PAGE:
(Read More:  Why the Immigration Debate Matters to Door County More than You Think)

Living undocumented doesn’t just mean risking deportation. Mauricio put nearly 20 years into working here paying payroll taxes, Medicare, and Social Security taxes. He won’t get credit for those payments or draw those benefits. He couldn’t claim unemployment in down times, and he couldn’t build a credit record.

“As a result, we can’t count any of the money he makes toward getting a loan for a house or buying a car,” Tori says. “So we showed half the income. He can’t be on my insurance. You can’t get the benefits. That hangs heavy on a family.”

By 2010 they had two children and Tori was working as the English Language Learner teacher at Sevastopol High School, helping the school’s growing Hispanic student base with their studies and language skills.

That was when they decided it was time to file a petition for Mauricio to become a citizen, a long process that will likely cost them at least $6,000 in fees and legal costs when it’s all said and done. It also meant up-rooting their family.

Had Mauricio emigrated to the U.S. legally, on a work visa for example, they could have applied for a change of status and likely received it. Since he crossed the border illegally, even though he married a U.S. citizen with whom he had two children, he had to return to Mexico while his paperwork is processed, which is likely to take two years.

Rather than split their family, Tori and Mauricio decided to move the family to Mexico while the process played out. They sold nearly all of their belongings last August, packed up their lives and moved to Puerto Vallarta with their two children.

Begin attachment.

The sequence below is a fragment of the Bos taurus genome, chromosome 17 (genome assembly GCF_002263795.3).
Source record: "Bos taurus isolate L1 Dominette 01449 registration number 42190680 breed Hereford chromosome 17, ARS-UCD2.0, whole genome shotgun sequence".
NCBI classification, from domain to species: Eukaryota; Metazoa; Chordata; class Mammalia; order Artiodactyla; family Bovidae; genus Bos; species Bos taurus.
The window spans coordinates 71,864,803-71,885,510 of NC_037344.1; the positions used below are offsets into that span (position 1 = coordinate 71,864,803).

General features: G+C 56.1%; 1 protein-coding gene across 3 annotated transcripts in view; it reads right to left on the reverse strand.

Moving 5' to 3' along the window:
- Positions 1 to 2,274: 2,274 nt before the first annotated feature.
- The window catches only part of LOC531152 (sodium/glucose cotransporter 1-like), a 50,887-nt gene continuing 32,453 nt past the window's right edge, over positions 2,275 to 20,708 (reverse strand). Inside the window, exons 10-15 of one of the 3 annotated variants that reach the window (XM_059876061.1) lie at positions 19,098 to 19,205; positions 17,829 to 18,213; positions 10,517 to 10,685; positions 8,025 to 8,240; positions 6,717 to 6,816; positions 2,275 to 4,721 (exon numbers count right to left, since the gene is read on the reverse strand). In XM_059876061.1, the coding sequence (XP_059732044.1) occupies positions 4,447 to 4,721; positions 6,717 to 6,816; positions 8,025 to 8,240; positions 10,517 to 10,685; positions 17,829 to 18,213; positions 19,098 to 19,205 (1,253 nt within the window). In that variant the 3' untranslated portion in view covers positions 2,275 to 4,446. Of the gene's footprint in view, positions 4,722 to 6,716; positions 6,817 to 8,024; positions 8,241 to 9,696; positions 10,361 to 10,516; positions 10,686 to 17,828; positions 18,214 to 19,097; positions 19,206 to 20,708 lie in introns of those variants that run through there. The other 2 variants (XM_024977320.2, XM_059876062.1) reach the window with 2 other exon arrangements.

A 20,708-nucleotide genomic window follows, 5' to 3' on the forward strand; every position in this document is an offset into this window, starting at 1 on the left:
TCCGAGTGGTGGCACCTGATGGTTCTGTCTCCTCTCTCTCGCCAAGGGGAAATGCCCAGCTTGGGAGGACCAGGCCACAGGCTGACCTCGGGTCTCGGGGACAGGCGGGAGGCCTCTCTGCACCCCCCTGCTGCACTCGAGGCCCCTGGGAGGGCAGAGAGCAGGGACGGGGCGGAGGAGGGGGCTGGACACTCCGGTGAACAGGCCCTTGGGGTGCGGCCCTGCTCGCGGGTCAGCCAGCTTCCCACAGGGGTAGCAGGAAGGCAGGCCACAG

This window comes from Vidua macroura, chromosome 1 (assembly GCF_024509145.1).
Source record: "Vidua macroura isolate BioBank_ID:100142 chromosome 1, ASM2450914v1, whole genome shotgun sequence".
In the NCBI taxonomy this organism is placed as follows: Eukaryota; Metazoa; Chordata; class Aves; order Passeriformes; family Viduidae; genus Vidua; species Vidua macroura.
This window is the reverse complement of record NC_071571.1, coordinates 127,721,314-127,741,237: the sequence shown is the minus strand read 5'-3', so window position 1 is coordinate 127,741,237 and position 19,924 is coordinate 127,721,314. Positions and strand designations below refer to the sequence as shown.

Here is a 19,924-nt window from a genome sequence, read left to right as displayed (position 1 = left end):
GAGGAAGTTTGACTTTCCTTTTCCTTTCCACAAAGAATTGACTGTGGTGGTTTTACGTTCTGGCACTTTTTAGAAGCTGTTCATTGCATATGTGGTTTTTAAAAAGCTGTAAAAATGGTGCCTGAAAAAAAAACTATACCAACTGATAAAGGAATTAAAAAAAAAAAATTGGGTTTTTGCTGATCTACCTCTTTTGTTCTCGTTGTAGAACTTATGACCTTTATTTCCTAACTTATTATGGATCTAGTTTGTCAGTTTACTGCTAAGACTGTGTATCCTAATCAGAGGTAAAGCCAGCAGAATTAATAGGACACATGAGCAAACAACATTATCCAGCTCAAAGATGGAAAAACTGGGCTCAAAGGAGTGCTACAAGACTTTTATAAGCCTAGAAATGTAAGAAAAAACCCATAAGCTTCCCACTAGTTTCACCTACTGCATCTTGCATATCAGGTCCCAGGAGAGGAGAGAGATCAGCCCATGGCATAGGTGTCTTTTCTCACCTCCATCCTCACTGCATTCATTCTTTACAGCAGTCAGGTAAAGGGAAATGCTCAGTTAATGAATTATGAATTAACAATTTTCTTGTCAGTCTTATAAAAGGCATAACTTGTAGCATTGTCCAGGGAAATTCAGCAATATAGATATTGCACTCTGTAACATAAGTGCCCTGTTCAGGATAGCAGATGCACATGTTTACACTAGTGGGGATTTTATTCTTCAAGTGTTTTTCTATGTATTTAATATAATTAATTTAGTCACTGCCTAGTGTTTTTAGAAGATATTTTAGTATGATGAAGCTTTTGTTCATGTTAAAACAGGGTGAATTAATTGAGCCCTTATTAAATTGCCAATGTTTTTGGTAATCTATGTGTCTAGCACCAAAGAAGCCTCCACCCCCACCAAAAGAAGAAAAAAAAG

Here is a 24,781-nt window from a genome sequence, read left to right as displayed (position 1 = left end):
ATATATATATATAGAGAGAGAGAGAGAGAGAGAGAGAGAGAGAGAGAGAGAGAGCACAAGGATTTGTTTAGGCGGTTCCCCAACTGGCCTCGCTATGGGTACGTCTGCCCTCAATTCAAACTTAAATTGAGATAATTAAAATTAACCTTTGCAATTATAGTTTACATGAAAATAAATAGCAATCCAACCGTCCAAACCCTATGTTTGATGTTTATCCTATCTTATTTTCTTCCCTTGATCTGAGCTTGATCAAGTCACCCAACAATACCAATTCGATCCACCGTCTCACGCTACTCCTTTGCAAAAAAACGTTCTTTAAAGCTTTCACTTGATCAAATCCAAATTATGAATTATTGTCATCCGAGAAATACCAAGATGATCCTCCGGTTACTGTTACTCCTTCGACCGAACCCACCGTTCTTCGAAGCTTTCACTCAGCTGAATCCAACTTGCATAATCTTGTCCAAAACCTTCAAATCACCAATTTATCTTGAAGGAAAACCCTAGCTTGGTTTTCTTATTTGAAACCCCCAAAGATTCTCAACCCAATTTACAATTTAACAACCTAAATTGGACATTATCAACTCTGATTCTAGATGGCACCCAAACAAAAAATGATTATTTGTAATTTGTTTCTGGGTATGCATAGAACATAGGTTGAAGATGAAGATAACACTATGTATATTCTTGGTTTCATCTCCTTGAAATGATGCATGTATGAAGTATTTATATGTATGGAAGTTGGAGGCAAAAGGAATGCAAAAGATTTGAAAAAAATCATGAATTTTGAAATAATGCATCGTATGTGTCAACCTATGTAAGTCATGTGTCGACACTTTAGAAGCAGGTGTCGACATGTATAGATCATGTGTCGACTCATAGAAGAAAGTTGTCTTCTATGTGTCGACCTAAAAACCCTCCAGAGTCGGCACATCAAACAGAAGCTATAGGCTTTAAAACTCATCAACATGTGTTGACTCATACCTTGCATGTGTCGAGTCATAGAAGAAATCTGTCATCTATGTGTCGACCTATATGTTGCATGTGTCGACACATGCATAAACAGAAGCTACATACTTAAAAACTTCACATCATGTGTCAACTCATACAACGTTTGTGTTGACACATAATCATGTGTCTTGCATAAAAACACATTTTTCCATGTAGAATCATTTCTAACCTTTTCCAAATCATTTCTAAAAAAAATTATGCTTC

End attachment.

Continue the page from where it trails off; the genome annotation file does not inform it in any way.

“I had a good job with benefits, and I quit to move down with my husband and make pesos,” she says, laughing. They knew too many friends whose families were split up – they wanted to stay together.

She found work teaching at a bilingual school, he found work as a chef.

“We moved to Puerto Vallarta, where because of American tourism, there is money and jobs,” she says. “Even there my husband made $18 in 8 hours in a restaurant, 200 pesos. No wonder they come to the United States! The minimum wage is about $5.50 a day, or 57 pesos.”

Malaya was sad at first, leaving behind friends and missing their house. She grasps the situation now and has adjusted, making new friends in Mexico and learning the language.

When Tori returned this summer to visit her parents for two months she chose her words carefully when talking to her children.

“I told them we were visiting, not that we’re going home,” she says. “I want them to see home as wherever the family is.”

It’s important, because though she is optimistic Mauricio will get his permanent resident card, allowing him to return and work toward citizenship, it’s not a sure thing. Immigration Services could place a 10-year bar from the country on him.

“You never know with immigration,” Tori says. “I have a friend down there doing the same thing we are doing. She’s been there five and a half years, he got a 10-year bar with no police record.”

Tori wants a better system, and she wants people to better understand why people like Mauricio go to such great lengths to live in America, legally or not. She also knows that this is the life they chose, and they’re willing to deal with what comes their way.

Back in Puerto Vallarta, Mauricio rolls with the punches pretty well, she says, and if he gets a 10-year bar, they’ll roll with that too.

“We knew that was the worst-case scenario,” she says. “If that happens, we could stay in Mexico, we could go to another country. We’ll have to figure it out.”